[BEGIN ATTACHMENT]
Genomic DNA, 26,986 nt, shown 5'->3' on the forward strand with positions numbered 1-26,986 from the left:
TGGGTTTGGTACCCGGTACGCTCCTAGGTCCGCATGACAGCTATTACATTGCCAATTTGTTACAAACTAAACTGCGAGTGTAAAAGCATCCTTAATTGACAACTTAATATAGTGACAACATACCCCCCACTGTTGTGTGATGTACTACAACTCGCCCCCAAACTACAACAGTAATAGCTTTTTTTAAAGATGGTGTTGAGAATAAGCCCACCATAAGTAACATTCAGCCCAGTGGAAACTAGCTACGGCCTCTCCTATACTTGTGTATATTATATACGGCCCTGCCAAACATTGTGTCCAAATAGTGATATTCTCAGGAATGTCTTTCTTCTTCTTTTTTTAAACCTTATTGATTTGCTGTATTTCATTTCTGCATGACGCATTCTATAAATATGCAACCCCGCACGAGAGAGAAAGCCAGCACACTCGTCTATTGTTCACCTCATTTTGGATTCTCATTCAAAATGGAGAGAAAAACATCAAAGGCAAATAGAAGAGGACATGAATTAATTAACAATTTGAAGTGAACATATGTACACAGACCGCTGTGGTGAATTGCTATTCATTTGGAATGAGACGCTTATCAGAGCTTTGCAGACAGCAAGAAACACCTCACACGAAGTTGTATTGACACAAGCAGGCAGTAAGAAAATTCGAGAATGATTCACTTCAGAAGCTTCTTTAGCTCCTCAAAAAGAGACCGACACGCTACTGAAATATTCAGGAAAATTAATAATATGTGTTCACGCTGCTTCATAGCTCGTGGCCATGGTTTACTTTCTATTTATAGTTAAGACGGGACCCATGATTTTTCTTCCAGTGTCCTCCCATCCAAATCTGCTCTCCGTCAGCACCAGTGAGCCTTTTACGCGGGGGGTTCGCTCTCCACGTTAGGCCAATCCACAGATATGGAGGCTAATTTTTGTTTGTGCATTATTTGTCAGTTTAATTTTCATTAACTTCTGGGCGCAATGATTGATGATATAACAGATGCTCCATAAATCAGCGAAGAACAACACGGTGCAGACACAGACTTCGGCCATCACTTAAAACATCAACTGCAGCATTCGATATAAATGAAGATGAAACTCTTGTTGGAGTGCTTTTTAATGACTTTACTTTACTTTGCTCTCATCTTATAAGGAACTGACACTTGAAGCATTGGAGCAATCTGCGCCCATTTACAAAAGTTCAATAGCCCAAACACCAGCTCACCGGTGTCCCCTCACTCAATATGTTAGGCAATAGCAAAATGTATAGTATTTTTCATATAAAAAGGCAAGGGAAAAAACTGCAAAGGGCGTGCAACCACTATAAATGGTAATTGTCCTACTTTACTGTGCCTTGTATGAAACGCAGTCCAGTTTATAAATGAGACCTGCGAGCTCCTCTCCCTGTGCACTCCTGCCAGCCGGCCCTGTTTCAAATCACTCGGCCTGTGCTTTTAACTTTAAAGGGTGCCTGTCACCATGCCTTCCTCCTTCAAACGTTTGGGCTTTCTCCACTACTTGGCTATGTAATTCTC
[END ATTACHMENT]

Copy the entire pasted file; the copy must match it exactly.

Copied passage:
Genomic DNA, 26,986 nt, shown 5'->3' on the forward strand with positions numbered 1-26,986 from the left:
TGGGTTTGGTACCCGGTACGCTCCTAGGTCCGCATGACAGCTATTACATTGCCAATTTGTTACAAACTAAACTGCGAGTGTAAAAGCATCCTTAATTGACAACTTAATATAGTGACAACATACCCCCCACTGTTGTGTGATGTACTACAACTCGCCCCCAAACTACAACAGTAATAGCTTTTTTTAAAGATGGTGTTGAGAATAAGCCCACCATAAGTAACATTCAGCCCAGTGGAAACTAGCTACGGCCTCTCCTATACTTGTGTATATTATATACGGCCCTGCCAAACATTGTGTCCAAATAGTGATATTCTCAGGAATGTCTTTCTTCTTCTTTTTTTAAACCTTATTGATTTGCTGTATTTCATTTCTGCATGACGCATTCTATAAATATGCAACCCCGCACGAGAGAGAAAGCCAGCACACTCGTCTATTGTTCACCTCATTTTGGATTCTCATTCAAAATGGAGAGAAAAACATCAAAGGCAAATAGAAGAGGACATGAATTAATTAACAATTTGAAGTGAACATATGTACACAGACCGCTGTGGTGAATTGCTATTCATTTGGAATGAGACGCTTATCAGAGCTTTGCAGACAGCAAGAAACACCTCACACGAAGTTGTATTGACACAAGCAGGCAGTAAGAAAATTCGAGAATGATTCACTTCAGAAGCTTCTTTAGCTCCTCAAAAAGAGACCGACACGCTACTGAAATATTCAGGAAAATTAATAATATGTGTTCACGCTGCTTCATAGCTCGTGGCCATGGTTTACTTTCTATTTATAGTTAAGACGGGACCCATGATTTTTCTTCCAGTGTCCTCCCATCCAAATCTGCTCTCCGTCAGCACCAGTGAGCCTTTTACGCGGGGGGTTCGCTCTCCACGTTAGGCCAATCCACAGATATGGAGGCTAATTTTTGTTTGTGCATTATTTGTCAGTTTAATTTTCATTAACTTCTGGGCGCAATGATTGATGATATAACAGATGCTCCATAAATCAGCGAAGAACAACACGGTGCAGACACAGACTTCGGCCATCACTTAAAACATCAACTGCAGCATTCGATATAAATGAAGATGAAACTCTTGTTGGAGTGCTTTTTAATGACTTTACTTTACTTTGCTCTCATCTTATAAGGAACTGACACTTGAAGCATTGGAGCAATCTGCGCCCATTTACAAAAGTTCAATAGCCCAAACACCAGCTCACCGGTGTCCCCTCACTCAATATGTTAGGCAATAGCAAAATGTATAGTATTTTTCATATAAAAAGGCAAGGGAAAAAACTGCAAAGGGCGTGCAACCACTATAAATGGTAATTGTCCTACTTTACTGTGCCTTGTATGAAACGCAGTCCAGTTTATAAATGAGACCTGCGAGCTCCTCTCCCTGTGCACTCCTGCCAGCCGGCCCTGTTTCAAATCACTCGGCCTGTGCTTTTAACTTTAAAGGGTGCCTGTCACCATGCCTTCCTCCTTCAAACGTTTGGGCTTTCTCCACTACTTGGCTATGTAATTCTC